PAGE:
Tuesday, July 5, 1994
- From Beverly Beach State Park, Newport, Oregon
- To Continental Plaza, Seattle, Washington
- 343.3 miles
- 2 brew pubs visited
Quote of the day: “Everyone else has to work today.”
Up in the morning, Beverly Beach State Park is quiet in the way that a nervous stomach is quiet. It is definitely time to hit the road.
We have made an adjustment to our trip itinerary. The original route had us going to Olympic National Park for two nights, but the others have convinced me it would be better to stay one night in Seattle and then skedaddle, giving us three nights in Glacier National Park instead of the planned two. It’s a pretty good trade-off. So off we go northward, hugging the edge of the continent, towards Seattle.
The Oregon coast is exactly like you’d picture it: misty, moody, bucolic. And also very pretty. The little towns along the route are picturesque. The towns are separated by misty, moody state beaches. There must be a thousand of them. Town, beach, town, beach, lather, rinse, repeat. Which beach should we pick for a picnic?
We settle on Hug Point because we like the name, like buying a bottle of wine because you like the label. Hug Point is cold and damp when we arrive, but it gets almost sunny for a while. It’s great to stretch the legs and breathe the sea air. We’ll be sleeping in a hotel in a city tonight – both firsts for this trip – so we cling to the organic.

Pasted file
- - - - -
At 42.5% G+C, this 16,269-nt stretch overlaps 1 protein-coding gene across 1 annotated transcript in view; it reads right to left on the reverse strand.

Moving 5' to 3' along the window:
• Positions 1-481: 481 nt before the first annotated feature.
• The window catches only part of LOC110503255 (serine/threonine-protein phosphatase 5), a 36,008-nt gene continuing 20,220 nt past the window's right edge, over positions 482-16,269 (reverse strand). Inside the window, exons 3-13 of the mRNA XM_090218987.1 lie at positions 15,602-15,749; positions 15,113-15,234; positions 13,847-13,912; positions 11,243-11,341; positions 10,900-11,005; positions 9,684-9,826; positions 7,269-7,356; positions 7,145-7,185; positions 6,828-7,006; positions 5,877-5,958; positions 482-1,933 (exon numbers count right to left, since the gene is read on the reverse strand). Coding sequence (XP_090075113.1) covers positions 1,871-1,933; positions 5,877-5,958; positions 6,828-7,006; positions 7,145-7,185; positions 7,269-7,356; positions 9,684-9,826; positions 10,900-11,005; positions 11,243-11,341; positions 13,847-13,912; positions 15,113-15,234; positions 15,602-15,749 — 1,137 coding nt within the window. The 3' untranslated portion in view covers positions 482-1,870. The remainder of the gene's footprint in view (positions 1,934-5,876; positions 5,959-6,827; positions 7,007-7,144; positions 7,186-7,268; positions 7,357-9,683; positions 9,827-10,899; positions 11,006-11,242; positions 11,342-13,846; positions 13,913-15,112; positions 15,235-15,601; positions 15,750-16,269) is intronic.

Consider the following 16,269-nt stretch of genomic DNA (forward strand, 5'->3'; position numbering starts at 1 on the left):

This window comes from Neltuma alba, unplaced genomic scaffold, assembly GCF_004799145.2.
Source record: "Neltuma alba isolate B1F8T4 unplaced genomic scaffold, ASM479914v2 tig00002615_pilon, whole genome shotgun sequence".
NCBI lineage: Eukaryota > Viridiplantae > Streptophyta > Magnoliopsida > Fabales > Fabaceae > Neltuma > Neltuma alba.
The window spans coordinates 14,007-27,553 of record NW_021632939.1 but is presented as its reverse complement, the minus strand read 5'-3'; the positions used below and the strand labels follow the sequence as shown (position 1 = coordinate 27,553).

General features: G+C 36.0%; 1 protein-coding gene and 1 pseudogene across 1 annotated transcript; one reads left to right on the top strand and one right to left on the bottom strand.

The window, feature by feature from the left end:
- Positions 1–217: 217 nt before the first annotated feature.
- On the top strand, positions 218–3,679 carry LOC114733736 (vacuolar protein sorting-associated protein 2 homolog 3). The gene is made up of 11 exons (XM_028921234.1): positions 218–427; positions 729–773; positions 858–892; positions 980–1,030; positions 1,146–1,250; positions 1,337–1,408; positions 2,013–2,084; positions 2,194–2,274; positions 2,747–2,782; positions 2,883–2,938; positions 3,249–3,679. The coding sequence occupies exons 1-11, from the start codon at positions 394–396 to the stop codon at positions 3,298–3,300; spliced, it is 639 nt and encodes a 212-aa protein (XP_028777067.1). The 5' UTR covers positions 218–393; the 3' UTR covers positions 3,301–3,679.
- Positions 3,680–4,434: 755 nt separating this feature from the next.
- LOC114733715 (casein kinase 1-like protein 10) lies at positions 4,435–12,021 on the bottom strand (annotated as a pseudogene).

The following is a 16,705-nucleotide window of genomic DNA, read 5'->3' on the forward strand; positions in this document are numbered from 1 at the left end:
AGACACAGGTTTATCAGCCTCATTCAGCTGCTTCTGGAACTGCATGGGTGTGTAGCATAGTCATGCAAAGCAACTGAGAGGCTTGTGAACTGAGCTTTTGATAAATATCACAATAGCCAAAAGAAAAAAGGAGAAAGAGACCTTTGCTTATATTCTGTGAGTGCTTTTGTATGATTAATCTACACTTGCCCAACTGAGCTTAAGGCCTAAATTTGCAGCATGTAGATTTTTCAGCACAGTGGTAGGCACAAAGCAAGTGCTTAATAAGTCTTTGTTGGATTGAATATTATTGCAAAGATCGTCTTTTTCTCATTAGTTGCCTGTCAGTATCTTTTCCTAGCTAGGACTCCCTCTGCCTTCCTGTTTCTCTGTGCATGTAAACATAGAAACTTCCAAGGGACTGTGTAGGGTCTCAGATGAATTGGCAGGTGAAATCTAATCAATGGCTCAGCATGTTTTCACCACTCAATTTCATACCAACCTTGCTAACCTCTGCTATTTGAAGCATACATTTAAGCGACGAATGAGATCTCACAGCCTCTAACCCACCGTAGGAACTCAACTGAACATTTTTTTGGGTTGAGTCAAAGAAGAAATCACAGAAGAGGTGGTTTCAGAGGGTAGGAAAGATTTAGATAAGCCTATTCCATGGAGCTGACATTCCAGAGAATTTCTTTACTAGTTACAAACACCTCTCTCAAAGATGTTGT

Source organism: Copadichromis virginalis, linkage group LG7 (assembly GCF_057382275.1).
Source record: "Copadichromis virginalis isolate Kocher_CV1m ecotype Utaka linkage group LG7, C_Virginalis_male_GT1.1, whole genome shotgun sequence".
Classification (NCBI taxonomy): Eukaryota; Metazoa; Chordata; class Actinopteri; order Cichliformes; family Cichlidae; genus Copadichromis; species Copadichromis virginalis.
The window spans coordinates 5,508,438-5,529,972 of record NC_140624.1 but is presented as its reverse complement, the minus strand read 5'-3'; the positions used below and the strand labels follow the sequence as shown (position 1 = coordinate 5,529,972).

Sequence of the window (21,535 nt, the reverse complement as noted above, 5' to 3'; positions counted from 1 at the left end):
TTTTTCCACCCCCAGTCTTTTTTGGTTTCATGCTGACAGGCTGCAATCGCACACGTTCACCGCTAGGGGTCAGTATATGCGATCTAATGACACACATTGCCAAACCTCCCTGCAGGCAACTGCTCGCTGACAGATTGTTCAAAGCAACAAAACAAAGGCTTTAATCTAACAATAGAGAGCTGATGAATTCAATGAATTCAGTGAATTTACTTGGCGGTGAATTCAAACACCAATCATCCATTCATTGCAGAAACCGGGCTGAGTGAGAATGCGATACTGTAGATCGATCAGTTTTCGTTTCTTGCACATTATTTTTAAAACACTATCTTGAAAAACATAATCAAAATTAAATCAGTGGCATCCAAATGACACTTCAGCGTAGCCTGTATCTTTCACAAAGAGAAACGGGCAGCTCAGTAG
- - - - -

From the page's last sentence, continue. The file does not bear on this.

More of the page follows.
We cross the Columbia River at Astoria, Oregon, (in the mist) and worked our way towards Seattle. I think of Lewis & Clark arriving at this point by river, and what a mind-bender that must have been.
In Washington, which is the second state on our trip that we’ve never been in (airports don’t count), we cut inland at Aberdeen – birthplace of Kurt Cobain – and work our way towards Seattle. This takes us through Olympia, so Laura gets to log another state capitol visit. We all get to log another brew pub visit as we make our way to Fish Brewing Company in Olympia.
Where the Oregon coast was mist and dairy cows, inland Washington is land of the clear cuts. Several stretches we drive have about eight rows of trees on either side of the road – enough to make you think there’s a forest out there, but it’s really just masking a clear cut. Icky. “Forest by Weyerhaeuser.”
Coming into Seattle, we hit some traffic. I hadn’t expected traffic jams on our voyage since it sounds so all-camping, so all-adventure. Still, here we are, gliding into a big city just as an event ends at the Tacoma Dome. Breathe. We’ll get there.
Or will we? We rattle around Seattle for a while, which reminds me a lot of Vancouver, British Columbia. (If I’d been to Seattle first, I suppose it would be the other way around.) A lot of our rattling around was because we could not figure out how to get to our motel. It was on a hill which seemed to have no roads leading up to it. We finally called the motel and they told us the secret method of rolling down your car windows and flapping your arms which levitates you up the hill.
This is our first motel stay, and from our balcony we could see the hookers on the street below negotiating with their customers through car windows, like an open-air A&W without the root beer. Yet, this place has hot showers and beds, so it’ll do. (We will have strange experiences with motels all along this trip. Maybe it’s because we really don’t want to stay in motels, so our karma is jerking us around.)
We take a side trip to the Redhook Brewery, which is more of a tasting room attached to the brewery. No food here to speak of, but they have beer. Everything is nailed down in this place. Hmmm. Back we flap/levitate to our motel. Tomorrow we leave the Pacific and turn east. North some, but mostly east.
Beginning and End of the Day:
Tomorrow: Day 5 – Seattle to Leavenworth